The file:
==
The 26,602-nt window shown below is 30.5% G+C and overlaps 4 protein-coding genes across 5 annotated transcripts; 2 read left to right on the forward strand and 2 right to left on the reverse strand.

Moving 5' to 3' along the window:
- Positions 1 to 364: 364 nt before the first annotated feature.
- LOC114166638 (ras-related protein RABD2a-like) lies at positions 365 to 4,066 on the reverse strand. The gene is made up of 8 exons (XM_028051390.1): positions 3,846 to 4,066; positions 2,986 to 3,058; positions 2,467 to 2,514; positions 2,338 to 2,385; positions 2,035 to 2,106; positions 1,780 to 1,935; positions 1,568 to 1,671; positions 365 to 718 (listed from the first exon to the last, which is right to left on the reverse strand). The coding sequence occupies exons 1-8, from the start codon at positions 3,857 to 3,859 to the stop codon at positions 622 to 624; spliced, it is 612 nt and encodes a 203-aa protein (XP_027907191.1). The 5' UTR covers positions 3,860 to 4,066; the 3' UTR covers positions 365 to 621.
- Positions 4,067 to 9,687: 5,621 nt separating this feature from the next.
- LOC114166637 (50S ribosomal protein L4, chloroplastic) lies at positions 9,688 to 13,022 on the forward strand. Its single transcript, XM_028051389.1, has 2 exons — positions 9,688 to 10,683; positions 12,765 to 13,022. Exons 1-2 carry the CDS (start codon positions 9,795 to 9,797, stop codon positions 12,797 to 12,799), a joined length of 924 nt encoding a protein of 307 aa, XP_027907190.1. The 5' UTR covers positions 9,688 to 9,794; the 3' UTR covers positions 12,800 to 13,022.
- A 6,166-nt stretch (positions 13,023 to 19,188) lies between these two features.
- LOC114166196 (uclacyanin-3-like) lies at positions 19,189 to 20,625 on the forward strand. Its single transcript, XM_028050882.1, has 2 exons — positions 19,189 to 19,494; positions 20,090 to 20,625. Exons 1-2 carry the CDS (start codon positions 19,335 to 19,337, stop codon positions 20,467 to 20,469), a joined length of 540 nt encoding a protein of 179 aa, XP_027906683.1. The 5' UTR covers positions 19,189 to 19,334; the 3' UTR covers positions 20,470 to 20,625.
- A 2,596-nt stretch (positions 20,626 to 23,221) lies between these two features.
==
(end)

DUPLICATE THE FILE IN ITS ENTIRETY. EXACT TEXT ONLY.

The 26,602-nt window shown below is 30.5% G+C and overlaps 4 protein-coding genes across 5 annotated transcripts; 2 read left to right on the forward strand and 2 right to left on the reverse strand.

Moving 5' to 3' along the window:
- Positions 1 to 364: 364 nt before the first annotated feature.
- LOC114166638 (ras-related protein RABD2a-like) lies at positions 365 to 4,066 on the reverse strand. The gene is made up of 8 exons (XM_028051390.1): positions 3,846 to 4,066; positions 2,986 to 3,058; positions 2,467 to 2,514; positions 2,338 to 2,385; positions 2,035 to 2,106; positions 1,780 to 1,935; positions 1,568 to 1,671; positions 365 to 718 (listed from the first exon to the last, which is right to left on the reverse strand). The coding sequence occupies exons 1-8, from the start codon at positions 3,857 to 3,859 to the stop codon at positions 622 to 624; spliced, it is 612 nt and encodes a 203-aa protein (XP_027907191.1). The 5' UTR covers positions 3,860 to 4,066; the 3' UTR covers positions 365 to 621.
- Positions 4,067 to 9,687: 5,621 nt separating this feature from the next.
- LOC114166637 (50S ribosomal protein L4, chloroplastic) lies at positions 9,688 to 13,022 on the forward strand. Its single transcript, XM_028051389.1, has 2 exons — positions 9,688 to 10,683; positions 12,765 to 13,022. Exons 1-2 carry the CDS (start codon positions 9,795 to 9,797, stop codon positions 12,797 to 12,799), a joined length of 924 nt encoding a protein of 307 aa, XP_027907190.1. The 5' UTR covers positions 9,688 to 9,794; the 3' UTR covers positions 12,800 to 13,022.
- A 6,166-nt stretch (positions 13,023 to 19,188) lies between these two features.
- LOC114166196 (uclacyanin-3-like) lies at positions 19,189 to 20,625 on the forward strand. Its single transcript, XM_028050882.1, has 2 exons — positions 19,189 to 19,494; positions 20,090 to 20,625. Exons 1-2 carry the CDS (start codon positions 19,335 to 19,337, stop codon positions 20,467 to 20,469), a joined length of 540 nt encoding a protein of 179 aa, XP_027906683.1. The 5' UTR covers positions 19,189 to 19,334; the 3' UTR covers positions 20,470 to 20,625.
- A 2,596-nt stretch (positions 20,626 to 23,221) lies between these two features.